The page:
By Gregory Elliott
Louis Althusser used to be most likely some of the most complicated - and the main debatable - of the "maitres de penser" to emerge from the turbulent Parisian highbrow scene of the Nineteen Sixties. in the course of an extended occupation, Althusser completed extensive popularity, notoriety and, eventually, effacement. but his paintings continues to be an incredible aspect in modern philosophy and cultural critique. This quantity, timed to coincide with the English-language booklet of Althusser's autobiography, "The destiny Lasts an extended Time", assesses the significance and effect of "Althusserianism", either with regards to, and past, the controversies of his political profession and the occasions of his own biography. one of many primary goals of the e-book is to situate Althusser and his texts in the wider histories and cultures to which they belong, drawing on participants from a variety of backgrounds and geographical destinations. therefore E.J. Hobsbawm contextualizes Althusser's Marxism; Pierre Villar assesses Althusserian historiography; Paul Ricoeur probes Althusser's conception of ideology; Axel Honneth articulates his relation to the valuable rival faculties of Marxism within the Nineteen Sixties and Nineteen Seventies; Peter Dews examines his kin to the structuralist university; David Macey casts a sceptical eye over his alliance with Lacan; Francis Mulhern explores the variety of Anglophone "Althusserianism"; and Gregory Elliott responds to Althusser's research of his personal case historical past. The booklet concludes with a bibliography of Althusser's research of his personal case background.
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He refers to Sophocles’ play, especially to one point when Oedipus is worrying about the fate prophesied for him; his wife tries to reassure him: Many a man ere now in dreams hath lain With her who bare him. (Freud 1973–86, vol 4:366) FREUD AND LACAN 29 Freud reads this dream easily enough. ‘It is’, he says, ‘the fate of all of us, perhaps, to direct our first sexual impulse towards our mother and our first hatred and our first murderous wish against our father’ (ibid: 364). After discussing Oedipus Freud takes up Shakespeare’s masterpiece, Hamlet, and confirms his understanding from that.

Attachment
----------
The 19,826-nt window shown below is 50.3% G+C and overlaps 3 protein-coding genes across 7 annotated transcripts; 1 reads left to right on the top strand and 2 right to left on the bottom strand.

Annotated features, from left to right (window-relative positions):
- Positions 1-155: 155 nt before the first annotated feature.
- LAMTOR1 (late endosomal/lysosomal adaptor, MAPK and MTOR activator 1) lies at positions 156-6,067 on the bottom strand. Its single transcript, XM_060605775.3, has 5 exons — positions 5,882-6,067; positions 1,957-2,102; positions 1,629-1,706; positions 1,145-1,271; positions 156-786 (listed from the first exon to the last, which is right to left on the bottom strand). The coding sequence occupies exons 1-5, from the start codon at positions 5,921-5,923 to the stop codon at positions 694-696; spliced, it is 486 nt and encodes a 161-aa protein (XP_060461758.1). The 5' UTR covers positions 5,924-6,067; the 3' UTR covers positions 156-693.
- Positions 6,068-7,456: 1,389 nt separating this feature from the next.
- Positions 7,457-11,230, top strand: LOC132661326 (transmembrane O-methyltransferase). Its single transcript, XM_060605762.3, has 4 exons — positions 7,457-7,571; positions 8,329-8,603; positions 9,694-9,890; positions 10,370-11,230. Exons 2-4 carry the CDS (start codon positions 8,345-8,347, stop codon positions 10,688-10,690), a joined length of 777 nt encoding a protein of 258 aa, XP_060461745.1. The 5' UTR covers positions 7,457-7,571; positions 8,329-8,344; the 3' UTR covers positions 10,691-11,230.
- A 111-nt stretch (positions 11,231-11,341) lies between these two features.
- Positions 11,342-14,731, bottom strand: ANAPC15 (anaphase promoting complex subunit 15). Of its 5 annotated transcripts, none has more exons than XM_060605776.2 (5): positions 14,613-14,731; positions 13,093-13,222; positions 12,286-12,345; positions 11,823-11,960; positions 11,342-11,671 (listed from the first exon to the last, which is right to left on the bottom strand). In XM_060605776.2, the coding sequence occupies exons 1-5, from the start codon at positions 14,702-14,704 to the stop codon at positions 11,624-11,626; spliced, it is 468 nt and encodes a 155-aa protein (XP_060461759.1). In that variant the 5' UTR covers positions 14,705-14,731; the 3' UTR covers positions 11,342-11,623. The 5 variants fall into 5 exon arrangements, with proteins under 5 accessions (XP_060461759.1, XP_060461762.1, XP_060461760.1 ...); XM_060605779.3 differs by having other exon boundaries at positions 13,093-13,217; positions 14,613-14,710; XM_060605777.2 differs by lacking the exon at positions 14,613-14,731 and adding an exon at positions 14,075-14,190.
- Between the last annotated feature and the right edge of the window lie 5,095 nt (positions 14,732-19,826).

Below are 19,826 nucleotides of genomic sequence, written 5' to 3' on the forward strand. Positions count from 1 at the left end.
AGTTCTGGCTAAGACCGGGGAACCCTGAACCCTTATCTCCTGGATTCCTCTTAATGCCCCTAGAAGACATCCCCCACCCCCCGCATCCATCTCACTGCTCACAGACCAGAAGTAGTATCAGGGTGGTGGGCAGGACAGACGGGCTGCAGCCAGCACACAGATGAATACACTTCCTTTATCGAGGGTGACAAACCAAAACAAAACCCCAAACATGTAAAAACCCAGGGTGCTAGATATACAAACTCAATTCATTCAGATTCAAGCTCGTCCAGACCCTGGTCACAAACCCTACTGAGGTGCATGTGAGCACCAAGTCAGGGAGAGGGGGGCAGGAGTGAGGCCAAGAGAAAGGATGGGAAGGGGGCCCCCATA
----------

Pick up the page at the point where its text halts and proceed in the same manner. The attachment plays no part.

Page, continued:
Freud’s answer is consistent with his analysis of other instances of unconscious expression. Just as dreams disguise a latent wish in the manifest content and jokes depend on the mechanism of indirect statement, so art works with a specific means of representation. There are two moves. First, creative writers soften the self-concerned character of their ‘egoistic daydreams’ by altering and disguising it, presenting it in plausible and seemingly impersonal form. Second, the writer ‘bribes us by the purely formal—that is, aesthetic—yield of pleasure’ which is offered in the presentation of the fantasies (ibid: 141).
The unconscious in Freud’s summary has four characteristics: 1 ‘exemption from mutual contradiction’: opposed wishes can co-exist in the unconscious, as does Little Hans’ fear of his father alongside his fear for his father, as do the desire for and prohibition of incest; this effect of living with contradictions is enormously enhanced by the way the unconscious speaks in images rather than words; 2 ‘primary process’: energies in the unconscious are not fixed but mobile, liable to recombine into new configurations in an active process like that in which meanings are displaced and superimposed in dreams; the unconscious ‘is alive’ (ibid: 194), and this makes repressed material likely to return to consciousness in some form; 3 ‘timelessness’: the processes of the unconscious are not ‘ordered temporally’, are ‘not altered by the passage of time’ (ibid: 191), in fact have no reference to time at all (this is an issue we will need to come back to); 4 ‘replacement of external by psychical reality’: the unconscious essentially seeks pleasure and since it has little need to have regard for reality it will readily express itself in wishes and fantasies.